If you’re looking for help with what to say, you can start by checking out these helpful talking points in support of the Compact.
You can also find key information for legislators here:
HOW TO EXPRESS YOUR SUPPORT FOR The national popular vote bill
Communicating in your own words is best, but here are ways to express your support that you can use as starting points, or to copy & paste. Explain why this is important to you.
- Presidential candidates rarely campaign in Connecticut. With the National Popular Vote Compact, every vote in CT would matter and candidates would pay attention to us. Do you favor the Compact? If not, why don’t you believe that every vote should matter equally?
- I’m tired of hearing that battleground states are the only ones that matter in presidential elections. What about Connecticut? With the National Popular Vote Compact, our votes would matter the same as votes in OH, FL and PA. Please let me know if you support the bill, and if not, why not?
- I’m writing to let you know I support the National Popular Vote Compact, which awards the presidency to the candidate who receives the most votes nationwide. The Compact would make one person, one vote a reality. Are you in favor of the Compact? If not, can you explain why every vote shouldn’t count equally, no matter what state you live in?
- I believe in a democracy every vote should matter equally and the president should be the candidate who gets the most votes. Under the current state-by-state winner-take-all method of awarding electoral votes, it doesn’t work that way. Please support the National Popular Vote Compact. Will you vote yes on the National Popular Vote Compact bill? If no, why not?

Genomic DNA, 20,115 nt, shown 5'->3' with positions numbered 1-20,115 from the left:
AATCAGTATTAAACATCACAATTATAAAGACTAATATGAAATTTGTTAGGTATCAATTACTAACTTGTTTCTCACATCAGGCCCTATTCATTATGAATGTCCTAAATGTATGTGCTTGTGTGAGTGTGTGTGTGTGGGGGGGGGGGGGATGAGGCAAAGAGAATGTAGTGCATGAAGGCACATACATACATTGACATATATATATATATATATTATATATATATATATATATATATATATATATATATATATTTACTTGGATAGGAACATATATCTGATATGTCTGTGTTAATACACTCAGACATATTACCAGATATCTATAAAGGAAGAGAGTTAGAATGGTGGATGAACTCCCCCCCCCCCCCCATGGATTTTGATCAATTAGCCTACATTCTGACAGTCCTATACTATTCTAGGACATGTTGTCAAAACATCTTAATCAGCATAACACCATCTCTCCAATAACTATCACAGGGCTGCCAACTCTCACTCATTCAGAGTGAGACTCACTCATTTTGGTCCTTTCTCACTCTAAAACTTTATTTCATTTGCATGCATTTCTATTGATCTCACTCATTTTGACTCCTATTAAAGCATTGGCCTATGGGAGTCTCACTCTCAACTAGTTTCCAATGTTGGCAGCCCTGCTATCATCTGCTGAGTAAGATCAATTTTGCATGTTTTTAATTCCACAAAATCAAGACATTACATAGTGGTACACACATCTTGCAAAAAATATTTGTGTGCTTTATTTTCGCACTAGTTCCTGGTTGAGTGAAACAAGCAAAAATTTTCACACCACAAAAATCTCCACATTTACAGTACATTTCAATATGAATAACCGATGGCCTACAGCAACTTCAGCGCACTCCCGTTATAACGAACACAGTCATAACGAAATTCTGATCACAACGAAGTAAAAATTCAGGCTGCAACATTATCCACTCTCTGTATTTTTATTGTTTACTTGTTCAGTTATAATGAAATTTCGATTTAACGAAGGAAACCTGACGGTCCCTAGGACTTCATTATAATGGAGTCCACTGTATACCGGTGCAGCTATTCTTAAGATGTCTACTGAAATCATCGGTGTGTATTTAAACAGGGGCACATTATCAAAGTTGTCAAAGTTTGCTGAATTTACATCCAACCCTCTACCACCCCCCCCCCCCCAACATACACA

- Please co-sponsor the National Popular Vote bill to elect the President by the popular vote in all 50 states. Please let me know if you support the bill, and if not, why not?
- Please support the National Popular Vote bill so that every vote matters equally when we elect our President. Will you vote yes?
- I think the candidate who gets the most votes should win. Please support the National Popular Vote bill. Will you vote yes?
- Please co-sponsor the National Popular Vote bill to help make one person, one vote a reality. Will you vote yes? If no, why not?
- Please co-sponsor the National Popular Vote bill. In a democracy every vote should matter equally and the president should be the candidate who gets the most votes.
- I’m tired of hearing that battleground states are the only ones that matter. With HB 5421 our votes would matter the same as votes in OH, FL and PA.
The problem with our current system
We believe in a democracy every vote should matter equally and the nation’s leader should be the candidate who wins the most popular votes. Under the current state-by-state winner-take-all method of awarding electoral votes, this isn’t the way modern presidential elections work.
Because most states, including Connecticut, are reliably blue or red, candidates have little incentive to campaign beyond the 1o or so “battleground” states. Of nearly 400 campaign events during the 2016 general election, 94 percent were held in just 12 states; only one was held in Connecticut. The distortions of the winner-take-all method thwart the will of the people. In two of the past five elections, the candidate elected president received fewer popular votes than the loser.
The National Popular Vote Interstate Compact is an elegant way to ensure that every vote cast for president matters equally, without having to abolish the Electoral College. Under the Compact, all of the participating states’ electoral votes are cast for the candidate who wins the most popular votes in all 50 states. The Compact takes effect once states possessing 270 electoral votes, the number required to elect the President, have joined. To date 10 states plus D.C. have joined the Compact, representing 165 electoral votes, more than half the votes needed for the Compact to go into effect.